When my family and I decided to raise a few chickens, we didn't take it lightly. We knew it would be a lot of work in the beginning. And we dove in head first.
Where would they live? That was the first question. We analyzed our yard and realized, wih a little heavy lifting, we could have an incredible place. Move a small sitting area. Move a compost heap. And there it was. A nice area in the corner of our side yard where all-things-chicken would go nicely. Enough sun. Enough shade. Level and quiet. The only thiwere missing were a coop and a run.
A month later.
The coop is in place and my run is all set up. I'll be posting photos soon! The coop was built by a friend and has about 20 square feet of space inside. Plenty of roosting. Three nice-sized nesting boxes. Windows in the front to catch the morning sun, and in the back to get the evening sun. The big door makes it easy to clean. The little chicken door leads out into about 120 square foot run. Heavy-duty. Nothing getting in. Nothing getting out.
Now the only thing missing was the chickens.
Two days after that. We bought 4 chicks from a local shop. 1 Red Star. 1 Ameraucana. 1 Dark Brahma. 1 Light Brahma. They were all sexed, so in theory we have four hens. We'll see.
Being only two days old, we couldn't put them in the coop. Not yet. Not this time of year. So, we bought a 100 quart Rubbermaid container. I cut two holes in the lid and covered one side with a screen to support a heat-lamp. The other side I covered with hardware cloth, the 1/2 inch metal screen-type. My wife filled it with pine shavings, threw in a water bottle and a bowl of food and everything was good to go. The chicks were introduced to their new home and loved it!!!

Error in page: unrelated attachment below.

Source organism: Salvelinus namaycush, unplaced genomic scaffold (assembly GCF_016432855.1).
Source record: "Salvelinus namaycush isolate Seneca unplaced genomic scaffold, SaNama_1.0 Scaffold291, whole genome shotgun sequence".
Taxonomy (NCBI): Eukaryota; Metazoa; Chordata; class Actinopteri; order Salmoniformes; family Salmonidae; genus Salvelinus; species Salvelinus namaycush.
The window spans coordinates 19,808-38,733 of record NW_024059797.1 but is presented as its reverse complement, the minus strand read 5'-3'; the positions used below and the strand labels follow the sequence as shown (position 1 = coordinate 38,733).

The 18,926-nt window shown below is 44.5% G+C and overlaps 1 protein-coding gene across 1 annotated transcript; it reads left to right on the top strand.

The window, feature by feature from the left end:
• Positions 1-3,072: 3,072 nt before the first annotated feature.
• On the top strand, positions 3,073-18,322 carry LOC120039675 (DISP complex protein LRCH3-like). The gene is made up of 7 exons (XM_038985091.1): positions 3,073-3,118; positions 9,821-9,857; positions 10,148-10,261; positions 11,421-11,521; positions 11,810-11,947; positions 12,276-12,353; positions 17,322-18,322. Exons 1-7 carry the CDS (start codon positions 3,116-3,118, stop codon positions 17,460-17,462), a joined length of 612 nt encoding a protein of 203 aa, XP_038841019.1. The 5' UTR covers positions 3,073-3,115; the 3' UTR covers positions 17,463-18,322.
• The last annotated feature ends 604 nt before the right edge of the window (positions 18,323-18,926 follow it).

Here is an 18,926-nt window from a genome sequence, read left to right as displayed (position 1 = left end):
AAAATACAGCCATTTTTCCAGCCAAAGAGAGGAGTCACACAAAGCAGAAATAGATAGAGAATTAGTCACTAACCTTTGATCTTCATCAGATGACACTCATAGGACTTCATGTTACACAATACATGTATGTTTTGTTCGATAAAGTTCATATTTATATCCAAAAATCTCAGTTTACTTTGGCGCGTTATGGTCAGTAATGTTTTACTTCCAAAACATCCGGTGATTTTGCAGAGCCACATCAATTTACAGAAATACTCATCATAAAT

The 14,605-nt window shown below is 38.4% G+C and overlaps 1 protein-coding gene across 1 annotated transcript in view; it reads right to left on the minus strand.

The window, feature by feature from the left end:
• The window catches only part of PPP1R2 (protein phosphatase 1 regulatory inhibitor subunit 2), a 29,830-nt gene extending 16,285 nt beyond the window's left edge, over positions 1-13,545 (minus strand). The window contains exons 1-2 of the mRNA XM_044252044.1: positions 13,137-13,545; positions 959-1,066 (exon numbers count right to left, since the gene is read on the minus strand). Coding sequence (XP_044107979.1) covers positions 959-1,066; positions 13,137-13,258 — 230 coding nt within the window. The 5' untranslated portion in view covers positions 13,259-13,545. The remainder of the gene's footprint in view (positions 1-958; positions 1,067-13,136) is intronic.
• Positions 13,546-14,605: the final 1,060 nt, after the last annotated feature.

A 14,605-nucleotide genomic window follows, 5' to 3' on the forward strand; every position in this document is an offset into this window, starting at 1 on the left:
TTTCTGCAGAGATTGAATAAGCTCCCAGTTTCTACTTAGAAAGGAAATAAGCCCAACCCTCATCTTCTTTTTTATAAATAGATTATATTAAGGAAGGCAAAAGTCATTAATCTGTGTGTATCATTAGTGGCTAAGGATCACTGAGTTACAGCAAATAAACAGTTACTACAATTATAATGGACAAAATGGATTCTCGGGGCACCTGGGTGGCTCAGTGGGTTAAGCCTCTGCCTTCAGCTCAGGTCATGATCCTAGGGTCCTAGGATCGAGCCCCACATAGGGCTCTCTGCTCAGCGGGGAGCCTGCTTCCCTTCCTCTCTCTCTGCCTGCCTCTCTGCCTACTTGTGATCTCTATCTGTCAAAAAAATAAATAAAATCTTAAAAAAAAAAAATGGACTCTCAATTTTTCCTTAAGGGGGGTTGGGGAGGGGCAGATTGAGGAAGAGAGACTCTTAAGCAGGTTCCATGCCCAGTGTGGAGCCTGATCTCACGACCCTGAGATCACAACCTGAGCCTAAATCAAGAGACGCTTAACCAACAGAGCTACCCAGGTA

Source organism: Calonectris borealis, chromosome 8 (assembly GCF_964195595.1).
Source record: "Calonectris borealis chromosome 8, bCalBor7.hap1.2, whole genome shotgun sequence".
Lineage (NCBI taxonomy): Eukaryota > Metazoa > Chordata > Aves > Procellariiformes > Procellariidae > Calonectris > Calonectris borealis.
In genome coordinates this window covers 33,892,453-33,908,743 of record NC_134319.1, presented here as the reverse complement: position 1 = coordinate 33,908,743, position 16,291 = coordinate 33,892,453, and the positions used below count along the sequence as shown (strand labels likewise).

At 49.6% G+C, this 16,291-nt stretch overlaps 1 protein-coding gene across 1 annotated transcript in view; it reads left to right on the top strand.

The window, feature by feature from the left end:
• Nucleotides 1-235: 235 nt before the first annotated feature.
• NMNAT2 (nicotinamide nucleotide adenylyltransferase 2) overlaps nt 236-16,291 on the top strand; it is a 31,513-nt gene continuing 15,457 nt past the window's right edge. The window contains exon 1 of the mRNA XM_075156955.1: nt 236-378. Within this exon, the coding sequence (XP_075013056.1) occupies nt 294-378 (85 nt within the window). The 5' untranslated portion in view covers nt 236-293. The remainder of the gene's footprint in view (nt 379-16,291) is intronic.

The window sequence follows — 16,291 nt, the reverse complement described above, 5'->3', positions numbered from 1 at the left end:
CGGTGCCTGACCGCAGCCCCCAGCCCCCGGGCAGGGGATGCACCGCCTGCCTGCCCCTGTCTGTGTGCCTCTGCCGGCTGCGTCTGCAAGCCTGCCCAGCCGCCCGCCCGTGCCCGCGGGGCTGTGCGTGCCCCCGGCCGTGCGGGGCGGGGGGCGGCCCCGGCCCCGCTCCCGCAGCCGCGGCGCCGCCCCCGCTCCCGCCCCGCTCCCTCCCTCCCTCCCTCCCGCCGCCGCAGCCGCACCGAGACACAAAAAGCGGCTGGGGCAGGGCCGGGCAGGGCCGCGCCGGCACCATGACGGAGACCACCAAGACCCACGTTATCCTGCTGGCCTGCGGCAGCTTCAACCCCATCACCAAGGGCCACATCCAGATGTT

For the next week, we handled them daily and talked to them a lot. My wife even sang to them. And the Ameraucana, in particular, loved it. She would just sit and watch and listen as my wife sang such hits as 'Turkey in the Straw' and 'You Are My Sunshine'. Very calmly. very awesomely. She (the Ameraucana) is still the easiest to handle from the group.
One week later.
We went back to the same pet store and saw they had a new shipment of chicks. Silkies and Japanese. So, we bought two more. 1 Black Silkie. 1 White Silkie. Each of these being bantams, they weren't sexed. Meaning, there's a 50/50 chance of getting a hen. We'll see.
We put them in with the other four and everyone got along. We were worried, because of the age difference, that there'd be an issue. But, no problems. No problems at all.
More handling. More talking. More singing. A lot of growing.
The chicks have pretty much tripled in size and have been moved into a 16 square foot pen in the garage. Their original Rubbermaid brooder is in with them, a large hole cut in the side to enter and exit. And the heat lamp still shines down through the original screen. I've built two small roosts and everything is well.
Every now and then, we take them out and let them roam the yard or put them in the Run. But only for a bit. This time of year they explore for a short time then eventually huddle together for warmth. When we see this it's back to the pen. Back to the heat.
I think it'll be another month or so until our girls (are they all girls?!) can live permanently in their coop. It'll be good to see them doing what they do out where we've built a place where they can do it.